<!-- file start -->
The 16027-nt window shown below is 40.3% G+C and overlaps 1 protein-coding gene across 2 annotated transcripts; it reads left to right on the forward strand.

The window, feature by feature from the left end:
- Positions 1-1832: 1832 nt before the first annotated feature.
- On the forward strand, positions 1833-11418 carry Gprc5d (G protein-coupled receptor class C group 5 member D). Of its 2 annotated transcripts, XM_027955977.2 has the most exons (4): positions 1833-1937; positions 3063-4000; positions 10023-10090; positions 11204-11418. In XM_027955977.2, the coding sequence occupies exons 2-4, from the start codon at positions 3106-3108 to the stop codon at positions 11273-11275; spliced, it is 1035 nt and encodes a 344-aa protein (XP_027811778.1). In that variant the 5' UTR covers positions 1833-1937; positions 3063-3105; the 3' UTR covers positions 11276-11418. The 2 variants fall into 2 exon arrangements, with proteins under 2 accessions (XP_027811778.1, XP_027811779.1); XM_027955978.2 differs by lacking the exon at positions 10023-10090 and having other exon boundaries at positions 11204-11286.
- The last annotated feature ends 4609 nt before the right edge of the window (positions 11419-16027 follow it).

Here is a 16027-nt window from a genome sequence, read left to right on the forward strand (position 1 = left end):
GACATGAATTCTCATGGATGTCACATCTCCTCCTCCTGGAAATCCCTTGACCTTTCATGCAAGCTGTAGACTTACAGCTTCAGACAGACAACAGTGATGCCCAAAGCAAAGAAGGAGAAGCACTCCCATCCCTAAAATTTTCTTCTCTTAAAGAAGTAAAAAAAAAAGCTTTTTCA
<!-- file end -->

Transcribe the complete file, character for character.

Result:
The 16027-nt window shown below is 40.3% G+C and overlaps 1 protein-coding gene across 2 annotated transcripts; it reads left to right on the forward strand.

The window, feature by feature from the left end:
- Positions 1-1832: 1832 nt before the first annotated feature.
- On the forward strand, positions 1833-11418 carry Gprc5d (G protein-coupled receptor class C group 5 member D). Of its 2 annotated transcripts, XM_027955977.2 has the most exons (4): positions 1833-1937; positions 3063-4000; positions 10023-10090; positions 11204-11418. In XM_027955977.2, the coding sequence occupies exons 2-4, from the start codon at positions 3106-3108 to the stop codon at positions 11273-11275; spliced, it is 1035 nt and encodes a 344-aa protein (XP_027811778.1). In that variant the 5' UTR covers positions 1833-1937; positions 3063-3105; the 3' UTR covers positions 11276-11418. The 2 variants fall into 2 exon arrangements, with proteins under 2 accessions (XP_027811778.1, XP_027811779.1); XM_027955978.2 differs by lacking the exon at positions 10023-10090 and having other exon boundaries at positions 11204-11286.
- The last annotated feature ends 4609 nt before the right edge of the window (positions 11419-16027 follow it).

Here is a 16027-nt window from a genome sequence, read left to right on the forward strand (position 1 = left end):
GACATGAATTCTCATGGATGTCACATCTCCTCCTCCTGGAAATCCCTTGACCTTTCATGCAAGCTGTAGACTTACAGCTTCAGACAGACAACAGTGATGCCCAAAGCAAAGAAGGAGAAGCACTCCCATCCCTAAAATTTTCTTCTCTTAAAGAAGTAAAAAAAAAAGCTTTTTCA